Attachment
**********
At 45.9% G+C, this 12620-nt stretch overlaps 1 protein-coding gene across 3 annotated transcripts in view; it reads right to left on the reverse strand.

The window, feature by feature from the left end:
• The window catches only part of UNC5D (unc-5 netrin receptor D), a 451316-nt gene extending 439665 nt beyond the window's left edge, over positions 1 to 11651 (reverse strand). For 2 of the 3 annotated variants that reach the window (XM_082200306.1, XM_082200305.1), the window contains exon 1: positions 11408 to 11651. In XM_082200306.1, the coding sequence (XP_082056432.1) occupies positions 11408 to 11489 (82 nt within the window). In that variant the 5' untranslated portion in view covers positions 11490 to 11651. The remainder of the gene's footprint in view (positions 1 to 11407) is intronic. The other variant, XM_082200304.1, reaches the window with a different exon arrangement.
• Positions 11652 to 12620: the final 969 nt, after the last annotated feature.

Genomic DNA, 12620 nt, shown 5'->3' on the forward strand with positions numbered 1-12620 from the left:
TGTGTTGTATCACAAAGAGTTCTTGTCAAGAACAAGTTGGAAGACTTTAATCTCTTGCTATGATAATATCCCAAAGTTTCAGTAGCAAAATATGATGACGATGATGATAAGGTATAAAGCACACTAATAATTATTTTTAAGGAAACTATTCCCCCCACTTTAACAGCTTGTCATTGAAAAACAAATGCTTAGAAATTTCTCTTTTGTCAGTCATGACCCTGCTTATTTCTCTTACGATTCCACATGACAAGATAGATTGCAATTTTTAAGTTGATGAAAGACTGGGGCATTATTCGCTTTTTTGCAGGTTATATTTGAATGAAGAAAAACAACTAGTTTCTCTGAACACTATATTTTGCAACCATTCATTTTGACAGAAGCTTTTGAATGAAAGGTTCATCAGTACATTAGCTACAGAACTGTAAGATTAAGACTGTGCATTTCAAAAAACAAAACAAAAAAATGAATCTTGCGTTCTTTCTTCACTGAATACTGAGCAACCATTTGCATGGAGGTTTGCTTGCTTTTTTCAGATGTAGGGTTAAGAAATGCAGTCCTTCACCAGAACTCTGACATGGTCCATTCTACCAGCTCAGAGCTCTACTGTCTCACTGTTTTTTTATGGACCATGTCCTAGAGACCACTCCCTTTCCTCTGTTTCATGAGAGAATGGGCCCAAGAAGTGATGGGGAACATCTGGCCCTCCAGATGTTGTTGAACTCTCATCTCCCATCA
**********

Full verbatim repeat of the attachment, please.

At 45.9% G+C, this 12620-nt stretch overlaps 1 protein-coding gene across 3 annotated transcripts in view; it reads right to left on the reverse strand.

The window, feature by feature from the left end:
• The window catches only part of UNC5D (unc-5 netrin receptor D), a 451316-nt gene extending 439665 nt beyond the window's left edge, over positions 1 to 11651 (reverse strand). For 2 of the 3 annotated variants that reach the window (XM_082200306.1, XM_082200305.1), the window contains exon 1: positions 11408 to 11651. In XM_082200306.1, the coding sequence (XP_082056432.1) occupies positions 11408 to 11489 (82 nt within the window). In that variant the 5' untranslated portion in view covers positions 11490 to 11651. The remainder of the gene's footprint in view (positions 1 to 11407) is intronic. The other variant, XM_082200304.1, reaches the window with a different exon arrangement.
• Positions 11652 to 12620: the final 969 nt, after the last annotated feature.

Genomic DNA, 12620 nt, shown 5'->3' on the forward strand with positions numbered 1-12620 from the left:
TGTGTTGTATCACAAAGAGTTCTTGTCAAGAACAAGTTGGAAGACTTTAATCTCTTGCTATGATAATATCCCAAAGTTTCAGTAGCAAAATATGATGACGATGATGATAAGGTATAAAGCACACTAATAATTATTTTTAAGGAAACTATTCCCCCCACTTTAACAGCTTGTCATTGAAAAACAAATGCTTAGAAATTTCTCTTTTGTCAGTCATGACCCTGCTTATTTCTCTTACGATTCCACATGACAAGATAGATTGCAATTTTTAAGTTGATGAAAGACTGGGGCATTATTCGCTTTTTTGCAGGTTATATTTGAATGAAGAAAAACAACTAGTTTCTCTGAACACTATATTTTGCAACCATTCATTTTGACAGAAGCTTTTGAATGAAAGGTTCATCAGTACATTAGCTACAGAACTGTAAGATTAAGACTGTGCATTTCAAAAAACAAAACAAAAAAATGAATCTTGCGTTCTTTCTTCACTGAATACTGAGCAACCATTTGCATGGAGGTTTGCTTGCTTTTTTCAGATGTAGGGTTAAGAAATGCAGTCCTTCACCAGAACTCTGACATGGTCCATTCTACCAGCTCAGAGCTCTACTGTCTCACTGTTTTTTTATGGACCATGTCCTAGAGACCACTCCCTTTCCTCTGTTTCATGAGAGAATGGGCCCAAGAAGTGATGGGGAACATCTGGCCCTCCAGATGTTGTTGAACTCTCATCTCCCATCA